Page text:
Minnesota House Majority Leader Matt Dean doesn't like Neil Gaiman. Actually, his feelings are MUCH harsher than that. He thinks of Gaiman as a "pencil-necked little weasel." What's with all the hate?
And when we use the word hate, we're not exaggerating, because Dean has literally referred to Gaiman as someone "who I hate."
Minnesota House Republicans are taking aim at state funding for the arts, and in the midst of this, the House majority leader singled out Gaiman as a "pencil-necked little weasel who stole $45,000 from the state of Minnesota."
What Dean is referring to is a 2010 event in which Gaiman was paid $40,000 to speak at the Stillwater Library in Minnesota, which ended up creating a controversy that the writer addressed on his blog:
Obviously I do a lot of speaking for free. The night before I'd done a pro bono 3 hour reading/Q&A as a benefit for the CBLDF in Chicago, in front of 1600 people, who had paid up to $250 a ticket to attend.
Four days before I'd done "An Evening With Neil Gaiman" internet talk with the Jessamine Public Library for nothing, because they asked me to, and because it was National Library Week (although they sent me a wonderful Kentucky nibbles gift basket as a thank you).
In fact most of the talks and appearances I do are for free.
But if you want to hire me to come in and talk, it's expensive.
My speaking fees are high. I keep them that way intentionally. Here's what it says on my website's Frequently asked questions:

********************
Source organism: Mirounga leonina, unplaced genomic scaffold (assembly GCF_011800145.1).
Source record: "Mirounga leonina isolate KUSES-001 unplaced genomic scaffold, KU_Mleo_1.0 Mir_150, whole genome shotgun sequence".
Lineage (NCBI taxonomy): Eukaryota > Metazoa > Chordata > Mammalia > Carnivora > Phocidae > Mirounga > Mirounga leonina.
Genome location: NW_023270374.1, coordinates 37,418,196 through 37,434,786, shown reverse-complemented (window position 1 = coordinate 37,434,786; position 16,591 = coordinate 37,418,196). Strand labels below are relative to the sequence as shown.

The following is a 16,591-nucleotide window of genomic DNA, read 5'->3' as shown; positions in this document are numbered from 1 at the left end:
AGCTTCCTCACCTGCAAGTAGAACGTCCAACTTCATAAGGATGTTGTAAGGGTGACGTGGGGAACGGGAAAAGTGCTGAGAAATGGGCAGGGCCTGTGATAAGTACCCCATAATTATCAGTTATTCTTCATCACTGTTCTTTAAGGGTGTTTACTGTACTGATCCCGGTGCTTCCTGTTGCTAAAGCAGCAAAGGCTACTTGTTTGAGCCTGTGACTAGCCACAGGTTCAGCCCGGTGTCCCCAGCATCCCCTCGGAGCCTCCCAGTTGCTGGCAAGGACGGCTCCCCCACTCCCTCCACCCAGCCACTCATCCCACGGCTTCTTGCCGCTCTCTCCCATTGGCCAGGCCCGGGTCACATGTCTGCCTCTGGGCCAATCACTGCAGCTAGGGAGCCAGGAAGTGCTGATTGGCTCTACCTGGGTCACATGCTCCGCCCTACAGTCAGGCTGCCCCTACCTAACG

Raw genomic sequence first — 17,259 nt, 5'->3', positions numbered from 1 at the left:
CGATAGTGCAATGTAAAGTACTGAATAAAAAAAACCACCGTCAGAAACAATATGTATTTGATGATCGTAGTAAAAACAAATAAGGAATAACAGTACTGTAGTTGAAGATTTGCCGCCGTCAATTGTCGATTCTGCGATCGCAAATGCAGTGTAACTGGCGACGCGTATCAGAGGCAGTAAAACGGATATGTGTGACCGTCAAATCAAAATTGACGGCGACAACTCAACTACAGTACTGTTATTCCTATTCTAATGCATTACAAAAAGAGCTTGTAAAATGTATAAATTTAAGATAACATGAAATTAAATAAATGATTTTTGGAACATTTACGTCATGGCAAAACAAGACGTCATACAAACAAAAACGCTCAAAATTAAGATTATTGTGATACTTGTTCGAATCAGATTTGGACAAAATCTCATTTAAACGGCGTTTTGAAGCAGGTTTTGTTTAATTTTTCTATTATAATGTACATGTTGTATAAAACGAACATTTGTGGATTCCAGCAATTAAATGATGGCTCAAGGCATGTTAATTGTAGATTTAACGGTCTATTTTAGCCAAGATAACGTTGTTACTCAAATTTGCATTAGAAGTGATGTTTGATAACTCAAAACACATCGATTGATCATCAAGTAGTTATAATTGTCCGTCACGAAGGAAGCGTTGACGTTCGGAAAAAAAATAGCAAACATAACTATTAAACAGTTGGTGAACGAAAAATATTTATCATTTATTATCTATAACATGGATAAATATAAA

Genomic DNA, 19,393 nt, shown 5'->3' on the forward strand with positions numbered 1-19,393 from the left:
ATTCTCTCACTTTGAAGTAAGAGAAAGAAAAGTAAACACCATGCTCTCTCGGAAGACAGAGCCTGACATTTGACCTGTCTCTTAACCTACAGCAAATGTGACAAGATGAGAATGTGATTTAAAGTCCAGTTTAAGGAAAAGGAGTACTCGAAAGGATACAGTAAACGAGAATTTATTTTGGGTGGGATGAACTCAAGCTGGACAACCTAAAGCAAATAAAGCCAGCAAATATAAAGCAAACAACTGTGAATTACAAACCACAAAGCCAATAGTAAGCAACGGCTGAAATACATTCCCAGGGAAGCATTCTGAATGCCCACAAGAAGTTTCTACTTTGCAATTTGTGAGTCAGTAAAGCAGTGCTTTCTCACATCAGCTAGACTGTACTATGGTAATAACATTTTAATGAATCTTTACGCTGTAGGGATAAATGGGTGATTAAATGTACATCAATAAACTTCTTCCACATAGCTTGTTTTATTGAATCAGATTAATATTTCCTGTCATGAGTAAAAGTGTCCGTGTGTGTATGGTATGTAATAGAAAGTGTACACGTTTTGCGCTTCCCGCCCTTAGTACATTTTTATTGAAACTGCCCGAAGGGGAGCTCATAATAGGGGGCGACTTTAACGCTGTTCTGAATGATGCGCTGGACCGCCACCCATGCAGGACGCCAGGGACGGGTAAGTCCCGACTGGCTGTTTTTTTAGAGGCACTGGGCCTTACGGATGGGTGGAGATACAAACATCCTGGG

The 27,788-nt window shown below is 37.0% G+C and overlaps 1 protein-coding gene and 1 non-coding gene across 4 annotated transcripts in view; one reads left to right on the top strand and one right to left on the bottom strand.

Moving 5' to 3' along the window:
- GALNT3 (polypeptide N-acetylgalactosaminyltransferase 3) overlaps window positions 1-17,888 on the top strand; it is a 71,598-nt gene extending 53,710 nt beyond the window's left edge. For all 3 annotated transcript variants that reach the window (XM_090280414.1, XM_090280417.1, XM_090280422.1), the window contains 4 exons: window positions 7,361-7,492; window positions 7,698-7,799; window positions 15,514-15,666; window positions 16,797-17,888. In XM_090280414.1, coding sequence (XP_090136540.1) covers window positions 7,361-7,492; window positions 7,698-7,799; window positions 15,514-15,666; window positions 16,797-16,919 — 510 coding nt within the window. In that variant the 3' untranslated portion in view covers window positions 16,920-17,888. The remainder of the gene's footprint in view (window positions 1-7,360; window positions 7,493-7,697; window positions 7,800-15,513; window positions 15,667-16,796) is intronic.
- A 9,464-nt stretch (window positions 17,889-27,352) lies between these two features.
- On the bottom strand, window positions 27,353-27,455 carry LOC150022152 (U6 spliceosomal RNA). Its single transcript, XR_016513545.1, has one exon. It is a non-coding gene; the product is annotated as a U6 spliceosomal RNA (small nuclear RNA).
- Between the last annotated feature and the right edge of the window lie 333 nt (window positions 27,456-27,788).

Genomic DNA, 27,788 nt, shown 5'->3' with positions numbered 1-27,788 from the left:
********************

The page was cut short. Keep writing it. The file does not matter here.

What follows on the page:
"Q. How can I get Neil Gaiman to make an appearance at my school/convention/event?
A. Contact Lisa Bransdorf at the Greater Talent Network. Tell her you want Neil to appear somewhere. Have her tell you how much it costs. Have her say it again in case you misheard it the first time. Tell her you could get Bill Clinton for that money. Have her tell you that you couldn't even get ten minutes of Bill Clinton for that money but it's true, he's not cheap.
On the other hand, I'm really busy, and I ought to be writing, so pricing appearances somewhere between ridiculously high and obscenely high helps to discourage most of the people who want me to come and talk to them. Which I could make a full time profession, if I didn't say 'no' a lot."
For this event, nobody asked my representatives if I would do it for less than a normal speaking fee. (I do sometimes. Normally only for libraries.) I was assured before I agreed to sign on that this money was not coming from the library system, but from the 200 million sales tax Legacy Fund. It was a wonderful afternoon. And yesterday Minnesota Public Radio broadcast the entire one hour talk (although not the Q&A).
And, although I'm not sure that it's anyone's business, when I get money like this, I put it back out again. In this case, 25% of what I get goes to a social/abuse charity, and the other 75% goes to an author/literature/library related charity program.
Debating the budget is one thing, but name calling? Not so cool.
And besides, we've MET Gaiman. And he's neither pencil-necked nor a little weasel.
(via The Star Tribune)